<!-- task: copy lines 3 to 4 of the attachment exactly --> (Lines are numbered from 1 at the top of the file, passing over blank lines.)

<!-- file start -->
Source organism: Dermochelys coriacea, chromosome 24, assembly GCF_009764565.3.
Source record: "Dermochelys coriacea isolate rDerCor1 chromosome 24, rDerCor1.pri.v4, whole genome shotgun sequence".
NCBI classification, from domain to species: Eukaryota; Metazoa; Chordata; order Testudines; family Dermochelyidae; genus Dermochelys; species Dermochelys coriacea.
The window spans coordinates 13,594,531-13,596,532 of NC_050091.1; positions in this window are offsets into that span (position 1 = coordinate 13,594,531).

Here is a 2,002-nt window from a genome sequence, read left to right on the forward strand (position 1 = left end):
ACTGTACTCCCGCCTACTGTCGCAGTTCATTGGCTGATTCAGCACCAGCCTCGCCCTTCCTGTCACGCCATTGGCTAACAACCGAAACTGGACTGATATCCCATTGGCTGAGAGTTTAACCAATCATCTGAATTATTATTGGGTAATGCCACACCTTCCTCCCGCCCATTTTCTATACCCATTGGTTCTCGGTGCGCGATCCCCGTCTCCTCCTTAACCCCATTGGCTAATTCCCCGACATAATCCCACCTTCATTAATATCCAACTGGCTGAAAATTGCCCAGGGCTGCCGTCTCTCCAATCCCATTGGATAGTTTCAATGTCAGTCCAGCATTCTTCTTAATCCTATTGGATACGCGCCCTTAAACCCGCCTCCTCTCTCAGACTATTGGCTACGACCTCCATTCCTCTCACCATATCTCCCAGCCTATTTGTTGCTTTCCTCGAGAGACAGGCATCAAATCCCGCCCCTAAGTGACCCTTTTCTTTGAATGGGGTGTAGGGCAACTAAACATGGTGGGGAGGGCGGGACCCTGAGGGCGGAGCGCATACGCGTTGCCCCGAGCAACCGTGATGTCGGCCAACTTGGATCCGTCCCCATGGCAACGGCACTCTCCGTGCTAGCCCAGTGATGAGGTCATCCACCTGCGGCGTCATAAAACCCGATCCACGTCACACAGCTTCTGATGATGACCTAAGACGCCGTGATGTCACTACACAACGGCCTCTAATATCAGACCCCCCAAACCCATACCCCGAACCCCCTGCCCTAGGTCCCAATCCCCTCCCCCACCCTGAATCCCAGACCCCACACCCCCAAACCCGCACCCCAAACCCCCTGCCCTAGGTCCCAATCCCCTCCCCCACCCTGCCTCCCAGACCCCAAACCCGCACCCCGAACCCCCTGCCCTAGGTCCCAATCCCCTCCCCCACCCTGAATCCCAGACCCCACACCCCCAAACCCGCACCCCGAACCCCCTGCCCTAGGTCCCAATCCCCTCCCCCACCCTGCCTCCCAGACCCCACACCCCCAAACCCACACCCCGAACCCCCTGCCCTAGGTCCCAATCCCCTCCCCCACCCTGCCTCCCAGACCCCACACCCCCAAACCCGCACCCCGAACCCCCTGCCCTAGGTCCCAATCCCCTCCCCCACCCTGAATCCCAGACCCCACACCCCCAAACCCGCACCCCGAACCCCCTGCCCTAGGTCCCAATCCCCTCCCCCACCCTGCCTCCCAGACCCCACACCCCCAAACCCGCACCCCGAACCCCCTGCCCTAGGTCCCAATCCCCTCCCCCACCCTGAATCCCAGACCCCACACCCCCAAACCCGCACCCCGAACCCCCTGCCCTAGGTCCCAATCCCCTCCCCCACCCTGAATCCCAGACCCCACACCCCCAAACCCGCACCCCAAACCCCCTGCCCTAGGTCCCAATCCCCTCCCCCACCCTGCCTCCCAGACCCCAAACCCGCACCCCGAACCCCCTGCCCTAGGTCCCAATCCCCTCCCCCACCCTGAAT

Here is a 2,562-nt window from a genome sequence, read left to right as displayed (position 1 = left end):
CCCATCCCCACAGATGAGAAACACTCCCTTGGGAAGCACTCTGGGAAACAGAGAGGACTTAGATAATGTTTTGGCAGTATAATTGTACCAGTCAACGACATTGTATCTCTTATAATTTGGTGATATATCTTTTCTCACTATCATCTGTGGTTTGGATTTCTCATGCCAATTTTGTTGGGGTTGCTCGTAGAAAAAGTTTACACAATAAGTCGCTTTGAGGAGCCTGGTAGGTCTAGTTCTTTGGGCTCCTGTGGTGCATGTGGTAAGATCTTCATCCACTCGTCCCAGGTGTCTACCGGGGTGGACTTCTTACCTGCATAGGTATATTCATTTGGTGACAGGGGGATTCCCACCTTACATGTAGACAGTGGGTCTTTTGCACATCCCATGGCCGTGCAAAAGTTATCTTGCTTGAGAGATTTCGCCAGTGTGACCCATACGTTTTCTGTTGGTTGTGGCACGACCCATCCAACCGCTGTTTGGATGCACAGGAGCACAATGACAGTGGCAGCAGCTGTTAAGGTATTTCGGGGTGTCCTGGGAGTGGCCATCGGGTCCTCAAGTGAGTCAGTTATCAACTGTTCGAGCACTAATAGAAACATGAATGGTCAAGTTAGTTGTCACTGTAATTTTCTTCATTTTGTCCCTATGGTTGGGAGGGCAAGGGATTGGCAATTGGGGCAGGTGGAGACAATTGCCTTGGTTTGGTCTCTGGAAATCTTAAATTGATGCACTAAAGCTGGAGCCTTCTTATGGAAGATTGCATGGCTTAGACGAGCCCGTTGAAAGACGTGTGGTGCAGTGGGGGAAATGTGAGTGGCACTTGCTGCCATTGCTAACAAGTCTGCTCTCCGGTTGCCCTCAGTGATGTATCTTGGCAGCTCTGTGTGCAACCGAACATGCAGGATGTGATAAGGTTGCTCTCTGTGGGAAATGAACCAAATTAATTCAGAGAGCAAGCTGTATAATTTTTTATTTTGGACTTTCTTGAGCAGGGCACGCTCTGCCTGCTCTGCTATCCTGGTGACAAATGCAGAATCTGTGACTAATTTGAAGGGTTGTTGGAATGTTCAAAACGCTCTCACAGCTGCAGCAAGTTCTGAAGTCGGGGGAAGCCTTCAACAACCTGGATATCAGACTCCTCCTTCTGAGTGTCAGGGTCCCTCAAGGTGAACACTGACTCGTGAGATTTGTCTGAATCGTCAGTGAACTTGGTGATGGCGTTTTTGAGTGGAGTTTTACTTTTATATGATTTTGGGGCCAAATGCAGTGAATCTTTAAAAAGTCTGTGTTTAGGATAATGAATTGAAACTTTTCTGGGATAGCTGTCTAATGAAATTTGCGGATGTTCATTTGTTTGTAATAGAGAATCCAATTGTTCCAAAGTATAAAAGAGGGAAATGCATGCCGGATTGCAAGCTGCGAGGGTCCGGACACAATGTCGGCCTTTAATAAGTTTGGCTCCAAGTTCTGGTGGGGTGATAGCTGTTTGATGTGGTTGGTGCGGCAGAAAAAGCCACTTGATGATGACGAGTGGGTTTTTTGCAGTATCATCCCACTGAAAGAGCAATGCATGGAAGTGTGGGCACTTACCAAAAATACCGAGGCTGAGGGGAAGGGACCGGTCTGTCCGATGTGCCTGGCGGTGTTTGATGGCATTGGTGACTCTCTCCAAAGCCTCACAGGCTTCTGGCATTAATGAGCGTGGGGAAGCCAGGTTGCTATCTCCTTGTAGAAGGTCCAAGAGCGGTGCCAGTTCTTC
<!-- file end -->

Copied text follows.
NCBI classification, from domain to species: Eukaryota; Metazoa; Chordata; order Testudines; family Dermochelyidae; genus Dermochelys; species Dermochelys coriacea.
The window spans coordinates 13,594,531-13,596,532 of NC_050091.1; positions in this window are offsets into that span (position 1 = coordinate 13,594,531).